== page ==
The Majority Of Children Dying From COVID-19 Are Children Of Color
A troubling new report from the CDC shows a staggering racial disparity in COVID-related deaths in children
According to new data from the Centers for Disease Control and Prevention, children and young adults of color are dying from the coronavirus pandemic at a much higher rate than their white counterparts. In nearly 400,000 COVID-19 cases and 121 adolescent, pandemic-related deaths, over 78% of the children who died were children of color.
CDC researchers analyzed deaths in people under 21 years of age that were reported between February 12 and July 31, which showed that minority youth are more affected by the pandemic. In the CDC’s weekly morbidity and mortality report, 45% of the children who died were Hispanic, 29% were Black, and 4% were American Indian or Native Alaskan. A large portion of those deaths occurred in young adults aged 18-20 — college-aged students.
“It’s heartbreaking,” says Dr. Preeti Malani, an infectious disease specialist at the University of Michigan, told NPR. “The 121 deaths are a tiny fraction of the more than 190,000 deaths that have been reported in the United States. But for a long time, it was believed that children didn’t die from this.”
The racial disparity of those diagnosed with COVID-19 goes beyond children — the CDC data shows adults of color under the age of 65 are dying at twice the rate of white people in the same subset. CBS News reports that during the peak of the outbreak in late March, Black and Hispanic individuals made up one-third of hospitalized individuals.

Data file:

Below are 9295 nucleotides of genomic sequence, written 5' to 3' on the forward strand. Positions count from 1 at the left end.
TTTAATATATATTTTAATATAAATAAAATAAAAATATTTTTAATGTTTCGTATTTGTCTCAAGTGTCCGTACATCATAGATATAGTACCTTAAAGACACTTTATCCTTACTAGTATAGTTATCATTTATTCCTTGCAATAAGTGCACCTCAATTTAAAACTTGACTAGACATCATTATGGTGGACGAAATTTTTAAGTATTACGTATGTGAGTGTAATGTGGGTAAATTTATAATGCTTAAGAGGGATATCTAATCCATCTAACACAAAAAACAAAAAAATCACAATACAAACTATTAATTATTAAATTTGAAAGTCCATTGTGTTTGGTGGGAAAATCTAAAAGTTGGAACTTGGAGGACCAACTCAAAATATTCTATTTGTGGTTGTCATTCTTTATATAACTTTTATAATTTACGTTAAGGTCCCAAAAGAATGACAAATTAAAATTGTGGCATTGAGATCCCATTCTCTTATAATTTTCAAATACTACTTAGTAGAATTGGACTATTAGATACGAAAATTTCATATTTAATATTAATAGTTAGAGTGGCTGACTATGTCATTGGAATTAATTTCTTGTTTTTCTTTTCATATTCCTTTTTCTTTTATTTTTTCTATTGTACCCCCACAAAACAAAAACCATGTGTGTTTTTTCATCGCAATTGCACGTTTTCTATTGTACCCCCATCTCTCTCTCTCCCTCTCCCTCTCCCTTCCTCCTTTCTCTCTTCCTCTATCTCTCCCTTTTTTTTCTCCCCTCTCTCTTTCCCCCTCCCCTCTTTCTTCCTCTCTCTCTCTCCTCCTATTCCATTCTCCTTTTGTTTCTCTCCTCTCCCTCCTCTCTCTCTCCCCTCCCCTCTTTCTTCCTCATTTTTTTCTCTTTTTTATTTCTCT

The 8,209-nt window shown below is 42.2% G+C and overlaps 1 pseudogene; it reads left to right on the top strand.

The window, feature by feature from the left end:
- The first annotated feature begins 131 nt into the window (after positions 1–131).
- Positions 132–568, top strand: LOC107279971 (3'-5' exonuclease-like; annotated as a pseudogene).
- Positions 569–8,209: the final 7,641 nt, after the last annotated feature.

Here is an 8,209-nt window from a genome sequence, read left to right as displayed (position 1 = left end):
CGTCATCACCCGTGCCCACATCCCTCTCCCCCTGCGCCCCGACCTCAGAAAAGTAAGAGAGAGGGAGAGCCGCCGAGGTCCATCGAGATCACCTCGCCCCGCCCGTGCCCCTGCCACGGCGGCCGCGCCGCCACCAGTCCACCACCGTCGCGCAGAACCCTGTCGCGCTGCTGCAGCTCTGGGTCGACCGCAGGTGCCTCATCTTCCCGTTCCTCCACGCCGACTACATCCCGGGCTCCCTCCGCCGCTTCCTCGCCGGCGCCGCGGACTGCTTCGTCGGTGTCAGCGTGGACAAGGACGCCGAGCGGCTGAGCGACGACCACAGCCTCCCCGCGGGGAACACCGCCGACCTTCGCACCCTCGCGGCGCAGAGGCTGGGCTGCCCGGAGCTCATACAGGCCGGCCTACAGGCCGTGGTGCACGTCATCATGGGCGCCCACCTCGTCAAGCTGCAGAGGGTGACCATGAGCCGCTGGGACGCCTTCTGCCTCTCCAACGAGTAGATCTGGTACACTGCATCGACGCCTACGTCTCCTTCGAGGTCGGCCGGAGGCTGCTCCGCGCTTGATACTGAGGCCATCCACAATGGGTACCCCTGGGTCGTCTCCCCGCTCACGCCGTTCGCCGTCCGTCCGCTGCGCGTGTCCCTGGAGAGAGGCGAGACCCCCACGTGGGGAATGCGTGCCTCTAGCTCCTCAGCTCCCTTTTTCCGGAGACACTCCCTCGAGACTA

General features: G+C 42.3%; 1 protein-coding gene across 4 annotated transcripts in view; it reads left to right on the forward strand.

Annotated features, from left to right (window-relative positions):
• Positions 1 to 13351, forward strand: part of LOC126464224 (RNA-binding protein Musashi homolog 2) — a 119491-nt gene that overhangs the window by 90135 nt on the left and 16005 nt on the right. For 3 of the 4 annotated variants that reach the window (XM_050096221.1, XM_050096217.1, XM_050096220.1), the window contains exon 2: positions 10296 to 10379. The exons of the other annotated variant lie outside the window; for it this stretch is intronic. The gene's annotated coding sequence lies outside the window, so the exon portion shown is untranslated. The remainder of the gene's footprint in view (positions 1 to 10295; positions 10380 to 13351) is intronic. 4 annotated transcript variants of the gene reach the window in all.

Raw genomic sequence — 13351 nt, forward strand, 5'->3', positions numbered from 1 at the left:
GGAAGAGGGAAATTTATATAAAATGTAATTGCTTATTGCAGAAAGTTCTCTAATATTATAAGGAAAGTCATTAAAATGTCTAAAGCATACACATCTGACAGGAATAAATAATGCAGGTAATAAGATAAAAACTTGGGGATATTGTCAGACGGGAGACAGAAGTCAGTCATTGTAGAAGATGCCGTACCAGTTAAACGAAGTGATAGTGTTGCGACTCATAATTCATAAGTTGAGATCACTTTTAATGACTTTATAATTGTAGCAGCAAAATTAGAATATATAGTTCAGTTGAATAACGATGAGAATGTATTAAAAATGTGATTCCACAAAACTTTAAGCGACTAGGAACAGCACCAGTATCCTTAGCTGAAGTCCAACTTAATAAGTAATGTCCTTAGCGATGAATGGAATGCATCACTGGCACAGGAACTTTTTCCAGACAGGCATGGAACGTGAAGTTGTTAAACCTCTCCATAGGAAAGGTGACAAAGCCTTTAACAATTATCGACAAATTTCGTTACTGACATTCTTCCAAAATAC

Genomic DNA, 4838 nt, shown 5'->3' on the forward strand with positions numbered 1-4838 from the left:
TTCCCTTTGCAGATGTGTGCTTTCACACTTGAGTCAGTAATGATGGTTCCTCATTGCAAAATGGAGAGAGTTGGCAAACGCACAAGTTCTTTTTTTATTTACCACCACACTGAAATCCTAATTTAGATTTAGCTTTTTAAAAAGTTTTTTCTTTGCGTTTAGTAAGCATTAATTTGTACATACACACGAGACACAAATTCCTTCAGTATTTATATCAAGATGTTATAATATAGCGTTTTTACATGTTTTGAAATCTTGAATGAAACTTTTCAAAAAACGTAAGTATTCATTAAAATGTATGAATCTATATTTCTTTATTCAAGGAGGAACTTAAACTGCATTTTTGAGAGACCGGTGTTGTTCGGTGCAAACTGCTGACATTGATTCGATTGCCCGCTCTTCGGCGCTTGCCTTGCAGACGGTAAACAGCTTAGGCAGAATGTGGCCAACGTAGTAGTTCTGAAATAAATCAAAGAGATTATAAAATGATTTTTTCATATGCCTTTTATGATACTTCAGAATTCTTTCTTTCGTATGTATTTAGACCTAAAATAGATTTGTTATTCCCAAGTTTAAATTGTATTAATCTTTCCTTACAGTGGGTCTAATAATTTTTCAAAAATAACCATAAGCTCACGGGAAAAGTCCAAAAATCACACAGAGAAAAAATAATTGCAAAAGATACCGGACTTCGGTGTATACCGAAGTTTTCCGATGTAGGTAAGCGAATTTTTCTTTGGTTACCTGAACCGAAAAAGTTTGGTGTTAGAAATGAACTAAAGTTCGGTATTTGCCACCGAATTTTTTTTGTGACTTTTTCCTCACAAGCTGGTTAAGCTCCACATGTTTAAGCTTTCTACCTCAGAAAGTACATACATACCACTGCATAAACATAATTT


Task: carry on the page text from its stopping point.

The CDC report states that a majority of deaths occurred after the children of color were admitted to the hospital, but 39 children died at home or in the emergency room. Disparities in socioeconomics of Black, Hispanic, and Indigenous families likely play a role. The CDC report sheds light on these determinants, suggesting crowded living conditions, food and housing insecurity, wealth and educational gaps, and racial discrimination are all contributing factors in racial health inequality in the U.S.
With schools across the U.S. up and running for the 2020-21 school year, Malani tells NPR that the risk of exposure and infection in children will likely rise.
“What we really need to understand is why each of these 121 children died,” Malani says. “We need to really dig into that and come up with ways to make sure this doesn’t happen.” He suggests seeking medical treatment at the onset of any symptoms whatsoever in your child and taking all potential illnesses seriously.
“Make sure your child can be seen by a doctor or taken to the hospital,” she says. “If you can’t take your child to the hospital yourself, make a plan for somebody else in your social circle that can help you.”